DRIVERLESS cars will be travelling on Britain’s roads by the end of the year.
The bold move will help to prevent up to 47,000 serious accidents and save 3,900 lives over the next decade as it cuts out human error, said the Society of Motor Manufacturers and Traders.
It will mean motorists in Britain may be the first in the world to be able to legally take their hands off the steering wheel and check their emails while driving.
The cars will travel at a maximum of 37mph and on motorways only.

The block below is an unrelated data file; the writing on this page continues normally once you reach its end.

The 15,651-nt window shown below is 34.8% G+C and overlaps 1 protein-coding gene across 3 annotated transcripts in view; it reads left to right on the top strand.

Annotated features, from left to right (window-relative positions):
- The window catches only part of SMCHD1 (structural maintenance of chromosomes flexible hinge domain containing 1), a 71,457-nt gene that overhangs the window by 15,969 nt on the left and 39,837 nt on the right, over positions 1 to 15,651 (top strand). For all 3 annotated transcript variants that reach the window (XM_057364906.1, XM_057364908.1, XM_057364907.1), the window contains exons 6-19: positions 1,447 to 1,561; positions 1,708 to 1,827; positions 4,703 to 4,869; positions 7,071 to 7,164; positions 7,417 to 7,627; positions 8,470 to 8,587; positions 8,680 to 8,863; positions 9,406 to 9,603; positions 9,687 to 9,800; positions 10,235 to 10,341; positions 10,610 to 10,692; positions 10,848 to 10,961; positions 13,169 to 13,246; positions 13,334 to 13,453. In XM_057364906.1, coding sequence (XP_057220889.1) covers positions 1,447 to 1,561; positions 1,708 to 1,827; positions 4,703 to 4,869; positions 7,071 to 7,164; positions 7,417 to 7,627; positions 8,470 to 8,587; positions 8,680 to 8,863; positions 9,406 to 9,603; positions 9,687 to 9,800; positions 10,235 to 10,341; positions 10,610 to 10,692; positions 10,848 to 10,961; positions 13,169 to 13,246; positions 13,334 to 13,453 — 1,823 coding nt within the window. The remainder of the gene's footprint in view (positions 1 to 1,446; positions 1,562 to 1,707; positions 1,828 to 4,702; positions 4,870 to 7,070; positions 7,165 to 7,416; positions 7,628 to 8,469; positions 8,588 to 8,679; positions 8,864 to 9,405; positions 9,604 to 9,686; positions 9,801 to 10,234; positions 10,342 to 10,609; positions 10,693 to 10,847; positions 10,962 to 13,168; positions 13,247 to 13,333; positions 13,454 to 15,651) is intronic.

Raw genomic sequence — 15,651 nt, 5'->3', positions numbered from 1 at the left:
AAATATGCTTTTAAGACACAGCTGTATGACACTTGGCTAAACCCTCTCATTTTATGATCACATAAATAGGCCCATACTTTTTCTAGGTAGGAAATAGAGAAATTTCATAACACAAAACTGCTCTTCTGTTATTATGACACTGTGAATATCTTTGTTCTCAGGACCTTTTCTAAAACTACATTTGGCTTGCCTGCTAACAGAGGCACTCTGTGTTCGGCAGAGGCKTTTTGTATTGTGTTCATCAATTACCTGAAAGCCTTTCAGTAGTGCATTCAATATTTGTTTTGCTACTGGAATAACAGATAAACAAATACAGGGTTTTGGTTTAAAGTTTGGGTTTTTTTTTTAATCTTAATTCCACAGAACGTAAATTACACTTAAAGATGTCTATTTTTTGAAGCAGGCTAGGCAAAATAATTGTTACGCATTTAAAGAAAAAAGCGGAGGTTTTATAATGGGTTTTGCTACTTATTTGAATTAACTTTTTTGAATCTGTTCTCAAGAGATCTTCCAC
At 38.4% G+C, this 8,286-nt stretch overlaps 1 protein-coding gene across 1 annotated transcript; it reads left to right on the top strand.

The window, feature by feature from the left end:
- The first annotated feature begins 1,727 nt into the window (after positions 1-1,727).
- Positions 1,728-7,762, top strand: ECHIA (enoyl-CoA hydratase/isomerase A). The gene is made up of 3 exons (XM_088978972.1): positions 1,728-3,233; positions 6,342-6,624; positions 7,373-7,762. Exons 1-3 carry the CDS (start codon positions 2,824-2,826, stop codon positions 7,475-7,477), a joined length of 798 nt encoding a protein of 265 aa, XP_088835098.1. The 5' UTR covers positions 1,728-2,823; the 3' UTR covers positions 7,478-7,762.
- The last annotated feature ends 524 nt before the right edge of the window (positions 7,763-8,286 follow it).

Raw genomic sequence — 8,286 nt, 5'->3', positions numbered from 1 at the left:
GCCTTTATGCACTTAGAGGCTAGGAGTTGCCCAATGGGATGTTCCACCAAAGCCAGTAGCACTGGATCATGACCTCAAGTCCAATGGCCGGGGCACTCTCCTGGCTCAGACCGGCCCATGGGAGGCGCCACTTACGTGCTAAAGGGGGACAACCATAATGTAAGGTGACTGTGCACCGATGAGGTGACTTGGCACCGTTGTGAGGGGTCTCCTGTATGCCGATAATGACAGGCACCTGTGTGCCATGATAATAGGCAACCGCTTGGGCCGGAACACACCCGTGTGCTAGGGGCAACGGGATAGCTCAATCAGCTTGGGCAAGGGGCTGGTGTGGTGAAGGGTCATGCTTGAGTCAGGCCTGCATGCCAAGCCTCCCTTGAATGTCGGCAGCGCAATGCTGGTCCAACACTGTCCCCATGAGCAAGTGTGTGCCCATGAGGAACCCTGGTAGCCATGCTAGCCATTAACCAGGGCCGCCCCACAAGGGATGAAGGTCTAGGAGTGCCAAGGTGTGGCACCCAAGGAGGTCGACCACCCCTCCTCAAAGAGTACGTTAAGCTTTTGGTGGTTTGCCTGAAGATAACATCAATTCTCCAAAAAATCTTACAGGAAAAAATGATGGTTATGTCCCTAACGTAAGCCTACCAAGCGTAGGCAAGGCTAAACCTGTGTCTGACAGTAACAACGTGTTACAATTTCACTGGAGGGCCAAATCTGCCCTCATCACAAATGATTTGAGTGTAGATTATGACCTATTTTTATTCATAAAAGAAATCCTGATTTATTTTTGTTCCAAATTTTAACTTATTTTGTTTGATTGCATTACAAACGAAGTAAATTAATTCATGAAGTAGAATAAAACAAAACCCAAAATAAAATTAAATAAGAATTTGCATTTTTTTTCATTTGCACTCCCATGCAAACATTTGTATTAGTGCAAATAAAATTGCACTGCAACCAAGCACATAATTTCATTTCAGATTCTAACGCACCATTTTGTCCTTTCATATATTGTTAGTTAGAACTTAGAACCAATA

They will not be able to change lanes, but will automatically slow down as they react to other traffic.
The driver will be able to take control in an emergency.
The cars will help to improve traffic flow, reduce commute times and slash emissions as the ride will be smoother, ministers said.
Announcing a consultation, Transport Minister Rachel Maclean said: “This is a major step for the safe use of self-driving vehicles in the UK, making future journeys greener, easier and more reliable.”
The tech will appear only in newly-built cars.
It cannot be adapted for use in cars already on the road.
But Edmund King, of the AA, said: “More needs to be done to test these systems.”